Exclusive Interview: Matt Tolfrey
As head of the mighty Leftroom label Matt Tolfrey has been involved with house and techno for a long while now and shows no signs of slowing down. His work ethic is consistently high, he makes music, plays music all over the world and remains entrenched in the scene – keeping UK house and techno very much on the map, making links with both old hands, and the younger generation. Matt is behind the latest fabric compilation mix and it’s absolutely brilliant. With so much history, so much going on nowadays and his excellent mix, we thought it was about time we pinned him down for a chat…
Firstly, tell us a bit about your connection with fabric? Can you remember the first time you went there? Who was playing etc…?
The first time I ever went to fabric was March 17th 2001. We got the train down from Nottingham and then got the first train back in the morning. The trip back wasn’t pretty! I remember the night so well as Sasha was involved in a car crash and had to cancel his gig there. Adam Freeland also was a no show, so Lee Burridge filled in for him in Room Two. Lee played the best breaks set I’ve ever heard, so it more than made up for the DJs who were missing. I couldn’t get over the sound, and how professionally the club was run.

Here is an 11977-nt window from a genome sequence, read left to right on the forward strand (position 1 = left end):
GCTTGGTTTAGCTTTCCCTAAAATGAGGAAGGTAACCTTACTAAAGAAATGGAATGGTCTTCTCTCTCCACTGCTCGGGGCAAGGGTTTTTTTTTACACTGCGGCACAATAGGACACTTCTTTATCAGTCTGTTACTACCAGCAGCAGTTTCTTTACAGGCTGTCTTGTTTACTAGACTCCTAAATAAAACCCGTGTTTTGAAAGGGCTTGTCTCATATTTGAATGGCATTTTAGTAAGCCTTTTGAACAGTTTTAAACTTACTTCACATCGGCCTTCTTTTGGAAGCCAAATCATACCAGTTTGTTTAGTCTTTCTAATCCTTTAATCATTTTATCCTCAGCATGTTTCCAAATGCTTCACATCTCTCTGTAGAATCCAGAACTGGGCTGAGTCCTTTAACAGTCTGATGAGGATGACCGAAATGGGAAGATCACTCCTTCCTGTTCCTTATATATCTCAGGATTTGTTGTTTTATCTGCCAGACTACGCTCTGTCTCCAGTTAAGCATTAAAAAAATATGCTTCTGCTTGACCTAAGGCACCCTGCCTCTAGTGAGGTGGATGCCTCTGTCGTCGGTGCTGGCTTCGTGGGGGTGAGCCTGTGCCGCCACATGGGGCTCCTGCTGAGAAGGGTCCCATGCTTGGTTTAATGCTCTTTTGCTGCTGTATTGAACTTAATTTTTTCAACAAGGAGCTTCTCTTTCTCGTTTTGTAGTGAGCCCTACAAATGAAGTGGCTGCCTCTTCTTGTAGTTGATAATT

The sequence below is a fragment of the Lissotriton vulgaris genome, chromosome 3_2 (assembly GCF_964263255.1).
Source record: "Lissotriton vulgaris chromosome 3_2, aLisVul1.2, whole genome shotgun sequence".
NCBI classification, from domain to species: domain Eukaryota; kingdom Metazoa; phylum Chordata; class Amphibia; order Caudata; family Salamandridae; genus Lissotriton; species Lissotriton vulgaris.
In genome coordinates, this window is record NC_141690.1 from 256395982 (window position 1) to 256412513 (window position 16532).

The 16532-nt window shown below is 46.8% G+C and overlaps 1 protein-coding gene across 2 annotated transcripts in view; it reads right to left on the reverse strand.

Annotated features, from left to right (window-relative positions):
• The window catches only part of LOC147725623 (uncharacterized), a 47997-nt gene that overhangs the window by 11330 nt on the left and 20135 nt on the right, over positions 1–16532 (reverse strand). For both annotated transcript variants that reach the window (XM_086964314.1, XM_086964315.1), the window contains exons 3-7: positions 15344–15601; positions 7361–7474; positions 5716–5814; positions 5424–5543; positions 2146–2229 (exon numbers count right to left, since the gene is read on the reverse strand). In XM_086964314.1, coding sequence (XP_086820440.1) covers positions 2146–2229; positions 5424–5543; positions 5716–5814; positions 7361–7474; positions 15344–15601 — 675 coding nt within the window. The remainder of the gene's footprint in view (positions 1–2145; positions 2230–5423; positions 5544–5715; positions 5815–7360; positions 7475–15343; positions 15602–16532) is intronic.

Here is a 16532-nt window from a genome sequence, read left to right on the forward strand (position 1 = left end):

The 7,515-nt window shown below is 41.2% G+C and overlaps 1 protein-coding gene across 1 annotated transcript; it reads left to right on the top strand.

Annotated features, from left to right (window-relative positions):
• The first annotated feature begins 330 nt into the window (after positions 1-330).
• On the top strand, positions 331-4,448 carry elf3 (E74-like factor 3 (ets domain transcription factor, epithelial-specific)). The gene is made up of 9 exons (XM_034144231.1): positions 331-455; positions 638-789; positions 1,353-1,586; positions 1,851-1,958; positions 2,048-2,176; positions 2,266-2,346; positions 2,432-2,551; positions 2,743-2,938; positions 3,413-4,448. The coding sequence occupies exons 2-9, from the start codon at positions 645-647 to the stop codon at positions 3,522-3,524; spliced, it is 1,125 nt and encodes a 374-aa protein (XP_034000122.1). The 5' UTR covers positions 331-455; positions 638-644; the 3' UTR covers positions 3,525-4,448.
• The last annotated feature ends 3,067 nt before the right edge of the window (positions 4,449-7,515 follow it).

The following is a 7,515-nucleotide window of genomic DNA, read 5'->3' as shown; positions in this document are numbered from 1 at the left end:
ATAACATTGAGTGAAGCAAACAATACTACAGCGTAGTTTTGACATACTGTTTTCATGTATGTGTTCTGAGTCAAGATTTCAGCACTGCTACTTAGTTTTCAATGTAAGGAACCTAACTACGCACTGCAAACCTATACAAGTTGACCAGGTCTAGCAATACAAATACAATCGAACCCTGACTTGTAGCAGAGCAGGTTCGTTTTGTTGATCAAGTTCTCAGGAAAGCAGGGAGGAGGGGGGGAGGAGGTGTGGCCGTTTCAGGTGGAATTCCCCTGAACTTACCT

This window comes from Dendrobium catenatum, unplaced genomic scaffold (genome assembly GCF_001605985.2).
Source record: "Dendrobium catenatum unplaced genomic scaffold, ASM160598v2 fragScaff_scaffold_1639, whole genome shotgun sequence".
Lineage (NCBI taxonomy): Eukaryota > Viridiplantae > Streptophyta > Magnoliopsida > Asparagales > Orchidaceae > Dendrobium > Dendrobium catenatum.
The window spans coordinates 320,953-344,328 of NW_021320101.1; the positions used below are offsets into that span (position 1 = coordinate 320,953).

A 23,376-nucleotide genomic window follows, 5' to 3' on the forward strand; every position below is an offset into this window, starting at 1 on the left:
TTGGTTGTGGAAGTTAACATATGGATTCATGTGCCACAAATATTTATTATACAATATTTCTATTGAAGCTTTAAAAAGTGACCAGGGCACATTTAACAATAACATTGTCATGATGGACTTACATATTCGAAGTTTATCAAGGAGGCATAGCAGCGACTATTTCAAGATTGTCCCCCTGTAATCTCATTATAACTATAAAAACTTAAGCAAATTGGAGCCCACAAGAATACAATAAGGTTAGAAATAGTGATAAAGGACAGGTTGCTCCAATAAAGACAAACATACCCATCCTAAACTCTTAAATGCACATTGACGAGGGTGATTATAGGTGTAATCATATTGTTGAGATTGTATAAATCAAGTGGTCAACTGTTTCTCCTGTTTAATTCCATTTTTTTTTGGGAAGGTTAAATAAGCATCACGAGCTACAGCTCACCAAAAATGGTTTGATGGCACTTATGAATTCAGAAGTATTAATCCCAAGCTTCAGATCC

Tell us about one of your most memorable nights at fabric as a punter…
I played the warm up set in room once on a Minus night, and Magda was supposed to be making her debut. I’d heard a lot of Magda’s mixes, so was really looking forward to hearing her. All the flights from Glasgow got cancelled, so she ended up getting a driver all the way to London. Towards the end of Hawtin’s set, while losing it on the dance floor, I got a tap on the shoulder and was told to get a coffee as I was opening the after party in room three. I got myself together and played for about an hour before Magda strolled in and asked if she could play back-to-back with me. Two hours later we were still going strong, and soon after Craig took over from me… It was a bit surreal to say the least.
When did you get the opportunity to play there for the first time? Tell us about that night…
I played before Craig at the Bomb in Nottingham one night, he was a little late so I got to play a few more records and up the tempo a bit. He obviously liked what he had heard as, about two weeks later, he called me one morning and asked me if I’d like to come and play at Tyrant at fabric with him and Lee. I thought it was a wind up actually. This calm voice said, “Hello Matt, it’s Craig.” To which I replied, “Craig who?!”. I think I knew exactly who it was, I just wanted to check. The date was May 8th 2004, I played from 10pm till 1am in room one, Rework played live after me, then Craig and Lee closed out. The booth in Room One is easily the best booth in the world to play in, so even though I was super nervous, I felt really comfortable. Sanj, the sound engineer, told me to keep it out of the reds, and he would turn me up slowly. He did just that and, by midnight, the place was rocking.
Besides the sound system and the ‘underground’ feel to its interior, what do you think it is that makes fabric such a special place?